These forms of abuse are not only about controlling the victim while they’re in the relationship but also ensuring that there’s no way out of it. “[Financial abuse] is one of the most powerful methods of keeping a survivor trapped in an abusive relationship and deeply diminishes the victim’s ability to stay safe after leaving an abusive partner,” Vagins says.
Why isn’t financial abuse more widely understood?
When stories of domestic violence are broadcast on the news, they rarely mention financial abuse. “We concentrate more on the abuses that will get the attention of society,” Muhammad says. This means stories focused on physical violence, where there are bruises or scars to show for the abuse. Muhammad, a certified consultant for the U.S. Department of Justice, reports, however, that 80% of domestic abuse victims do not have visible scars to show for the many forms of non-physical abuse they endure, including financial abuse.
Financial abuse is also often left out of the conversation about the barriers that victims have to escape their situation of abuse. The National Domestic Violence Hotline states that it takes a victim of domestic abuse seven times to leave an abusive relationship for good. The NNEDV reports that “financial abuse is often cited by victims of abuse as the main reason that they stayed with or returned to an abusive partner.”
This was very much the case for Muhammad. “[Abusers] will do everything to make sure that you don’t leave,” she says. When she tried to leave her husband for the last time, he called the landlord and said he would no longer be paying rent, changed the password on the bank account, emptied out the funds, hid the keys to her car, and—on top of all of that—took her children and ran for 18 months. “I didn’t know where they were, and I didn’t know what to do,” she says. “The landlord was getting ready to evict me. I had no money to try to get anywhere.”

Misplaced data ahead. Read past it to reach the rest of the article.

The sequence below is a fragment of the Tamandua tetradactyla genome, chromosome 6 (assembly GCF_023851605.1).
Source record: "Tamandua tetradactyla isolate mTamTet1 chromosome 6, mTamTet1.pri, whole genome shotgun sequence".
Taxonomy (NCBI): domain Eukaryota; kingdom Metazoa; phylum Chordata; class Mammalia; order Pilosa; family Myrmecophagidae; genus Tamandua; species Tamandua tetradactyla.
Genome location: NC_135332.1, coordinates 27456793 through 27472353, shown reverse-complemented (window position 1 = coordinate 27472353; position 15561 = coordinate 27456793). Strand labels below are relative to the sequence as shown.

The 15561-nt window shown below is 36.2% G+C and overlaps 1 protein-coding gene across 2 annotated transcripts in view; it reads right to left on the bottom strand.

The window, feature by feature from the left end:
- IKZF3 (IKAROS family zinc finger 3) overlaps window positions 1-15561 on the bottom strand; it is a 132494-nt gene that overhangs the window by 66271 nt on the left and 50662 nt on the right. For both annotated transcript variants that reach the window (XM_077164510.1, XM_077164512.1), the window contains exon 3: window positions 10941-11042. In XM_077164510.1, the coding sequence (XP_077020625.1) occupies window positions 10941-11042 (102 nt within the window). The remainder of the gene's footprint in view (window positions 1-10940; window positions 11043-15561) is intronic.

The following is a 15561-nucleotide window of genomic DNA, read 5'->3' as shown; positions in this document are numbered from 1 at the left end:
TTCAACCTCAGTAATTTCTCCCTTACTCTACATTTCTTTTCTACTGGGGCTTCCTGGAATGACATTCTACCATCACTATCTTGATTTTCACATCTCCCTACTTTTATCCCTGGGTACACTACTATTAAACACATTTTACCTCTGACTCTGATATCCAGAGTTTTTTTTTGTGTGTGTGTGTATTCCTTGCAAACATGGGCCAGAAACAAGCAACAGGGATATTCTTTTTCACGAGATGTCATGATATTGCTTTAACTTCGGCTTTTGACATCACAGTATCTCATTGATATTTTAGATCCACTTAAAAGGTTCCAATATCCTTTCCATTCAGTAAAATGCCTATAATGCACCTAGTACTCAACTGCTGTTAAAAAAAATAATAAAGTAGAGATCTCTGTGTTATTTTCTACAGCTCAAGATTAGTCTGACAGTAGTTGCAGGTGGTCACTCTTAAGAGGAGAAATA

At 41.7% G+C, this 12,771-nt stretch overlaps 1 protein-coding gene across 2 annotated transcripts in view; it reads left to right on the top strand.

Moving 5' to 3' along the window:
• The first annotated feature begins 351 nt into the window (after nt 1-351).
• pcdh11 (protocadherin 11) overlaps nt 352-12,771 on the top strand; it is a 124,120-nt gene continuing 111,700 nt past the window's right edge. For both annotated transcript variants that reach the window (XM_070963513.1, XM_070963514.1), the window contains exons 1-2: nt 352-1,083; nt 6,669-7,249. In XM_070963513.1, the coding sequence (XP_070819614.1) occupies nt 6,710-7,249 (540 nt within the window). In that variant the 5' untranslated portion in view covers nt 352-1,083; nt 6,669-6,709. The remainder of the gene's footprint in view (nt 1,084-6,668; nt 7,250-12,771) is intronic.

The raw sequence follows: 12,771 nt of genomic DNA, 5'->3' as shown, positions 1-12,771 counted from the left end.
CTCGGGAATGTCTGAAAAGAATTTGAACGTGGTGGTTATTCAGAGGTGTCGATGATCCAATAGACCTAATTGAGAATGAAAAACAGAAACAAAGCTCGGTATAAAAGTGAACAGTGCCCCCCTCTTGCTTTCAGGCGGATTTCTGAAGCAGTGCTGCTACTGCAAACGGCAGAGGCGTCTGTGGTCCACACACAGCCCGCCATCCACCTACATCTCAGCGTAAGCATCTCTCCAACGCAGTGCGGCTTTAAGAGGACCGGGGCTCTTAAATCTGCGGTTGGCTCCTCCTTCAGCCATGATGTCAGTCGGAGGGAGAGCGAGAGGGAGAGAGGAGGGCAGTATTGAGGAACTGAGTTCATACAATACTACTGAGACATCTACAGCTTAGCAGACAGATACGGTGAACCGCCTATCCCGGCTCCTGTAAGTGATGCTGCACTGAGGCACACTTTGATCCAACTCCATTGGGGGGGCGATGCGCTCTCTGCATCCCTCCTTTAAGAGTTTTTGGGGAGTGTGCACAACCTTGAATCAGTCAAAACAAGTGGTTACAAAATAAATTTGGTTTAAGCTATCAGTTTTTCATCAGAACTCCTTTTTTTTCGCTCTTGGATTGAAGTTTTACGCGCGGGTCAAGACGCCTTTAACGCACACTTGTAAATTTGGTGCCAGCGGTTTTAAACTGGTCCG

How is financial abuse worsening during the pandemic?
Under any circumstances, victims and survivors of domestic violence are at risk, but the current crisis raises the stakes even higher. “When survivors are forced to stay at home or in close proximity to their abusers more frequently, an abuser can use any tool to exert control over the victim, including the national health crisis, like COVID-19,” Vagins says. “The abusive partner may feel more justified and escalate their isolation tactics during this pandemic. Perpetrators often act with impunity because they think victims cannot leave, and that has really become exacerbated in this situation.”
With so many individuals experiencing pay cuts, job losses, and overall financial strain, abusers can further exploit a victim’s dependence. Abusers may be taking hold of stimulus checks or unemployment funds, using the money on themselves, and refusing to buy food or money for the home. The increased financial strain may also make it more difficult for victims and survivors to compile funds to help them escape when it’s safe to do so.
For those who are still employed and attempting to work from home, abusers could still be finding ways to sabotage their work. Muhammad gave a few examples of what this might look like, tapping into her own experience of working from home for years during her abusive marriage. She explains that an abuser may make it impossible for the victim to do their work by doing things like hiding their work phone, disrupting the internet connection, or neglecting to watch the children so that the responsibility falls on the victim.